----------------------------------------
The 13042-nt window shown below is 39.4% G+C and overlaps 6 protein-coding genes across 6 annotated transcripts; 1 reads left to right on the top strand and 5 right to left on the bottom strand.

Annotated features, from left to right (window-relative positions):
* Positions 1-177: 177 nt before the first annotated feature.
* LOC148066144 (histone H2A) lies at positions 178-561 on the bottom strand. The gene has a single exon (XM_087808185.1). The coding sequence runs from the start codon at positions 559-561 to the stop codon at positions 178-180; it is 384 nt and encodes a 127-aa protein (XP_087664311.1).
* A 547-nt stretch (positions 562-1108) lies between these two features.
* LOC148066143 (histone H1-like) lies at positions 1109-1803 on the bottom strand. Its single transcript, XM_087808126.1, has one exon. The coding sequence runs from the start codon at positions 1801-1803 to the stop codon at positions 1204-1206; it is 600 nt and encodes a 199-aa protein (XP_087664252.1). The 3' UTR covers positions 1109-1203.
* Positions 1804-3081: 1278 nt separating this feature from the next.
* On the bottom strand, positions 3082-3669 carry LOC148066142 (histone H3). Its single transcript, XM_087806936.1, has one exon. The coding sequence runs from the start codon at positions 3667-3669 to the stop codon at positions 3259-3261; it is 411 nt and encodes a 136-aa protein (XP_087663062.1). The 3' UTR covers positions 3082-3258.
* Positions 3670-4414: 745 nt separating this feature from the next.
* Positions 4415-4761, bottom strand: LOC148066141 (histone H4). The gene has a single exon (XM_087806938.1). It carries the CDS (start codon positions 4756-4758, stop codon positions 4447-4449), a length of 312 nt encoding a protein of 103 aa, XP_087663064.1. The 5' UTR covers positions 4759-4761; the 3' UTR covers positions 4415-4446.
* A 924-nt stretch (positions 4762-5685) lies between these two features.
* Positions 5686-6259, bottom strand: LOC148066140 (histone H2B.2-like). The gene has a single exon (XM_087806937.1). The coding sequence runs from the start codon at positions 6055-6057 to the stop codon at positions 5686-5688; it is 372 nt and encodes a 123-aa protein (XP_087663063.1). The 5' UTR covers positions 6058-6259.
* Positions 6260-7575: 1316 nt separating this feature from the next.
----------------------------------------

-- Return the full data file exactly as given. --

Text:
The 13042-nt window shown below is 39.4% G+C and overlaps 6 protein-coding genes across 6 annotated transcripts; 1 reads left to right on the top strand and 5 right to left on the bottom strand.

Annotated features, from left to right (window-relative positions):
* Positions 1-177: 177 nt before the first annotated feature.
* LOC148066144 (histone H2A) lies at positions 178-561 on the bottom strand. The gene has a single exon (XM_087808185.1). The coding sequence runs from the start codon at positions 559-561 to the stop codon at positions 178-180; it is 384 nt and encodes a 127-aa protein (XP_087664311.1).
* A 547-nt stretch (positions 562-1108) lies between these two features.
* LOC148066143 (histone H1-like) lies at positions 1109-1803 on the bottom strand. Its single transcript, XM_087808126.1, has one exon. The coding sequence runs from the start codon at positions 1801-1803 to the stop codon at positions 1204-1206; it is 600 nt and encodes a 199-aa protein (XP_087664252.1). The 3' UTR covers positions 1109-1203.
* Positions 1804-3081: 1278 nt separating this feature from the next.
* On the bottom strand, positions 3082-3669 carry LOC148066142 (histone H3). Its single transcript, XM_087806936.1, has one exon. The coding sequence runs from the start codon at positions 3667-3669 to the stop codon at positions 3259-3261; it is 411 nt and encodes a 136-aa protein (XP_087663062.1). The 3' UTR covers positions 3082-3258.
* Positions 3670-4414: 745 nt separating this feature from the next.
* Positions 4415-4761, bottom strand: LOC148066141 (histone H4). The gene has a single exon (XM_087806938.1). It carries the CDS (start codon positions 4756-4758, stop codon positions 4447-4449), a length of 312 nt encoding a protein of 103 aa, XP_087663064.1. The 5' UTR covers positions 4759-4761; the 3' UTR covers positions 4415-4446.
* A 924-nt stretch (positions 4762-5685) lies between these two features.
* Positions 5686-6259, bottom strand: LOC148066140 (histone H2B.2-like). The gene has a single exon (XM_087806937.1). The coding sequence runs from the start codon at positions 6055-6057 to the stop codon at positions 5686-5688; it is 372 nt and encodes a 123-aa protein (XP_087663063.1). The 5' UTR covers positions 6058-6259.
* Positions 6260-7575: 1316 nt separating this feature from the next.